By Tim Harding
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Additional info for 64 Great Chess Games: Instructive Classics from the World of Correspondence Chess
31 ƒxc6 †xc6 32 Èxd4 …xd4! 33 …xd4 ƒc8 34 …e1 ƒb7 (threatens mate on h1) 35 ‡f1 ƒc5 36 ƒe3 ƒxd4 37 ƒxd4 …d8 and wins (38 ƒe3 †h1+ 39 ‡g1 ƒa6+ or 39 ‡e2 ƒf3+), or if 36 e6+ ‡g6 37 ƒe3 …e8. d4! EK: “This well-timed advance of the d-pawn gives Black a winning position... The move opens the diagonal for the black † and queen’s ƒ. ƒc5. ” 30 ƒxc6 EK did not analyse 30 cxd4 in any detail but his view that Black wins is correct. cxd4! when: a) 31 Èxd4? g. 33 …xd4 ƒc5 34 …fd1 …d8 35 ƒf1 …xd4 36 …xd4 ƒb3 when White has absolutely no moves (37 †e3?
A6 line being played before that was understood. Instead 9 Èh4 ƒc2 10 †d2 Èe4 was better for Black in the stem game Morrison-Geo. Marechal, Toronto 1924. 9 †e2 was also seen in various games in the 1930s. ƒd6 10 †e2 Èbd5 11 f3! †c7 12 e4 Èxc3 13 bxc3 ƒg6 14 ƒa3 ƒxa3 15 …xa3 0–0 16 Èd3! had favoured White in BogoljubowPirc, Bled 1931. 10 †e2 0–0 11 e4 ƒg6 12 …d1 †a5 13 ƒg5! This is sharper than 13 ƒb3 as Bogoljubow had recommended. Èfd5 16 ƒxe7 …xe7 17 Èe4 Èb6 18 ƒb3 …d8 19 †g4‹ Flohr-Chodera, Prague 1931) 16 Èe4!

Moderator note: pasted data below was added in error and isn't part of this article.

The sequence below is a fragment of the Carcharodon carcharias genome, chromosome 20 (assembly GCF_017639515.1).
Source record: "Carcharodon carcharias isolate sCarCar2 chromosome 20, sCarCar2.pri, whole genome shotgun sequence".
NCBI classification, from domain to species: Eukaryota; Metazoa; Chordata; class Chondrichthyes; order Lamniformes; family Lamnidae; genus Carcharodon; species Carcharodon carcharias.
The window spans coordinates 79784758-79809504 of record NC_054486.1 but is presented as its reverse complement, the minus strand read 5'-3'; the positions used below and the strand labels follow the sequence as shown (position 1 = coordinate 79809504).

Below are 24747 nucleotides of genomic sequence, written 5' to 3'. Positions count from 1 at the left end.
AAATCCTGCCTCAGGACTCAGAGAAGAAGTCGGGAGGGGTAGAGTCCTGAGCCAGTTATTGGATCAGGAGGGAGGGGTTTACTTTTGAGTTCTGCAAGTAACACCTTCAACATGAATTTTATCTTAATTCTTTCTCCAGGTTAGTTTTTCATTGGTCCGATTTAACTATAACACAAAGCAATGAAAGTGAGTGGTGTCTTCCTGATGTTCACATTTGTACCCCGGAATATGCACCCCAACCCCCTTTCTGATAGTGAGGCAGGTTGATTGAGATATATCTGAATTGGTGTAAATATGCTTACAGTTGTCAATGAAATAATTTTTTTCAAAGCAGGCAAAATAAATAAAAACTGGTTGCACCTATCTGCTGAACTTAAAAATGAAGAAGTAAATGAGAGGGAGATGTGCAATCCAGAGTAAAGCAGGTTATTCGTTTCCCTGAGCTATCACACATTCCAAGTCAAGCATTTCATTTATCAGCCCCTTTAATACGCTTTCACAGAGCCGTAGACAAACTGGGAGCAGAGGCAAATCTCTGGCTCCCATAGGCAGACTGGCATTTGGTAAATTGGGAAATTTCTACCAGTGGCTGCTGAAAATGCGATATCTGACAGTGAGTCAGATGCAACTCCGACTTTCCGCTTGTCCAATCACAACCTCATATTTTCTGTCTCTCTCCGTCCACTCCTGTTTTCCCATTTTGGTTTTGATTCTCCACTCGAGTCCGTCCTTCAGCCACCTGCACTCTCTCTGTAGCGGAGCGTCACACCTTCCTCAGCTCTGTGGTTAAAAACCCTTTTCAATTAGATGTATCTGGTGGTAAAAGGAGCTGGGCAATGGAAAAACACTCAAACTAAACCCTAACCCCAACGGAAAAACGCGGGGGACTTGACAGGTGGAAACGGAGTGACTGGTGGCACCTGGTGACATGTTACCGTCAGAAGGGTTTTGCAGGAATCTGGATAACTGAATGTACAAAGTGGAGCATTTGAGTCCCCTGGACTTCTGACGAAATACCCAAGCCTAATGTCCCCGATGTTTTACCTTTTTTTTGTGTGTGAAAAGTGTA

Xe5 19 †d8+ ‡f7 20 ‡e2. Èe7 16 †d2 c4 47 17 ƒc2 dxe4 18 Èg5 Èc5 19 †d4 b6 20 …xf8+ †xf8 21 ƒxe4 …b8 and now instead of 22 …f1, more useful is 22 ƒc2!? ƒa6. exd5? 19 †xd5+ Èf7 20 ƒc4. 17 …xf8+ ‡xf8 18 ƒxe5 This is good enough but not best. After 18 exd5 exd5 19 ƒb5! e. d4) 20 †e2. ‡g8 20 …f1 †g7 21 exd5 ƒd7 22 ƒc4ˆ. †xd5 is no better, there could follow 21 ƒe4 †d7 22 …f1. 21 †f2! White has threats of …e1, †xc5+ and †h4+. Black finds a move to stave these off for the moment, but the white initiative has grown too strong.